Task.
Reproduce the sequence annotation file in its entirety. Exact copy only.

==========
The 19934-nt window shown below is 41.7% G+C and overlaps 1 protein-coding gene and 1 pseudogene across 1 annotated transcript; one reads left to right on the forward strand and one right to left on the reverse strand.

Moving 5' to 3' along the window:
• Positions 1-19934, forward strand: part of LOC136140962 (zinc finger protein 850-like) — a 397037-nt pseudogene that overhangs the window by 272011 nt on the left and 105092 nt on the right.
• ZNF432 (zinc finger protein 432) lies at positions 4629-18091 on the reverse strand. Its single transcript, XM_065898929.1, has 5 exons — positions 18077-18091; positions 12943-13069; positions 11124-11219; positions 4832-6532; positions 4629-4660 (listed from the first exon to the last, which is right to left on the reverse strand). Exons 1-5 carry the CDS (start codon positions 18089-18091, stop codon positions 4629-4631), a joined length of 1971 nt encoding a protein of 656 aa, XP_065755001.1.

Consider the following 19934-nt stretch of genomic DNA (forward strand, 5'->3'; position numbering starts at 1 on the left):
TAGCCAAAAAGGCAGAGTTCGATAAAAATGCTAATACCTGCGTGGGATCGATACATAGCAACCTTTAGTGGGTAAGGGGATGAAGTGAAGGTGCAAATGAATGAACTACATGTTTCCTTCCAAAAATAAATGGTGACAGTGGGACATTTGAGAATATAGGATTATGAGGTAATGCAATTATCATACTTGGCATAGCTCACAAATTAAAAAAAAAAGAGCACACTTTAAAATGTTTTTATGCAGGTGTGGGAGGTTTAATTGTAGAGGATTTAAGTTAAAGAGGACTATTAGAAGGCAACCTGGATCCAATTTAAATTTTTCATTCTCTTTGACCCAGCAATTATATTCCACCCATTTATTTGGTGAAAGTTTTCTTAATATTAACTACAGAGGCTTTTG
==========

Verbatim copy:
The 19934-nt window shown below is 41.7% G+C and overlaps 1 protein-coding gene and 1 pseudogene across 1 annotated transcript; one reads left to right on the forward strand and one right to left on the reverse strand.

Moving 5' to 3' along the window:
• Positions 1-19934, forward strand: part of LOC136140962 (zinc finger protein 850-like) — a 397037-nt pseudogene that overhangs the window by 272011 nt on the left and 105092 nt on the right.
• ZNF432 (zinc finger protein 432) lies at positions 4629-18091 on the reverse strand. Its single transcript, XM_065898929.1, has 5 exons — positions 18077-18091; positions 12943-13069; positions 11124-11219; positions 4832-6532; positions 4629-4660 (listed from the first exon to the last, which is right to left on the reverse strand). Exons 1-5 carry the CDS (start codon positions 18089-18091, stop codon positions 4629-4631), a joined length of 1971 nt encoding a protein of 656 aa, XP_065755001.1.

Consider the following 19934-nt stretch of genomic DNA (forward strand, 5'->3'; position numbering starts at 1 on the left):
TAGCCAAAAAGGCAGAGTTCGATAAAAATGCTAATACCTGCGTGGGATCGATACATAGCAACCTTTAGTGGGTAAGGGGATGAAGTGAAGGTGCAAATGAATGAACTACATGTTTCCTTCCAAAAATAAATGGTGACAGTGGGACATTTGAGAATATAGGATTATGAGGTAATGCAATTATCATACTTGGCATAGCTCACAAATTAAAAAAAAAAGAGCACACTTTAAAATGTTTTTATGCAGGTGTGGGAGGTTTAATTGTAGAGGATTTAAGTTAAAGAGGACTATTAGAAGGCAACCTGGATCCAATTTAAATTTTTCATTCTCTTTGACCCAGCAATTATATTCCACCCATTTATTTGGTGAAAGTTTTCTTAATATTAACTACAGAGGCTTTTG